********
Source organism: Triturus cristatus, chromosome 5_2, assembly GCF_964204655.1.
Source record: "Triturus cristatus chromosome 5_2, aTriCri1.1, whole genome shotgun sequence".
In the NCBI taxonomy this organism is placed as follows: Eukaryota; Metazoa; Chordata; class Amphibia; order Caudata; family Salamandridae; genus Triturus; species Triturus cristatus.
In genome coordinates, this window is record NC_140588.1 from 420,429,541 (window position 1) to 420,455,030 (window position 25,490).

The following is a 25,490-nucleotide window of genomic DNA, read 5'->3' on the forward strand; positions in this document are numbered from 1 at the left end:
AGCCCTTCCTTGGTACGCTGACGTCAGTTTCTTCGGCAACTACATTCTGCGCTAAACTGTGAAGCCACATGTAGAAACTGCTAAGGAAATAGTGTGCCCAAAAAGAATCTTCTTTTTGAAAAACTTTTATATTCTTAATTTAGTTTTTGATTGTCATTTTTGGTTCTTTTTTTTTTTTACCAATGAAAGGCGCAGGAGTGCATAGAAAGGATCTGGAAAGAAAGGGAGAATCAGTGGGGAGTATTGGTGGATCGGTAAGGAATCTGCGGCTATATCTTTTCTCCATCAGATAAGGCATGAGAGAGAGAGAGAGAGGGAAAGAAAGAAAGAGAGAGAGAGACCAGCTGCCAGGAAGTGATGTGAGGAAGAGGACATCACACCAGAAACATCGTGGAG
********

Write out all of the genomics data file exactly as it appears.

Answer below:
Source organism: Triturus cristatus, chromosome 5_2, assembly GCF_964204655.1.
Source record: "Triturus cristatus chromosome 5_2, aTriCri1.1, whole genome shotgun sequence".
In the NCBI taxonomy this organism is placed as follows: Eukaryota; Metazoa; Chordata; class Amphibia; order Caudata; family Salamandridae; genus Triturus; species Triturus cristatus.
In genome coordinates, this window is record NC_140588.1 from 420,429,541 (window position 1) to 420,455,030 (window position 25,490).

The following is a 25,490-nucleotide window of genomic DNA, read 5'->3' on the forward strand; positions in this document are numbered from 1 at the left end:
AGCCCTTCCTTGGTACGCTGACGTCAGTTTCTTCGGCAACTACATTCTGCGCTAAACTGTGAAGCCACATGTAGAAACTGCTAAGGAAATAGTGTGCCCAAAAAGAATCTTCTTTTTGAAAAACTTTTATATTCTTAATTTAGTTTTTGATTGTCATTTTTGGTTCTTTTTTTTTTTTACCAATGAAAGGCGCAGGAGTGCATAGAAAGGATCTGGAAAGAAAGGGAGAATCAGTGGGGAGTATTGGTGGATCGGTAAGGAATCTGCGGCTATATCTTTTCTCCATCAGATAAGGCATGAGAGAGAGAGAGAGAGGGAAAGAAAGAAAGAGAGAGAGAGACCAGCTGCCAGGAAGTGATGTGAGGAAGAGGACATCACACCAGAAACATCGTGGAG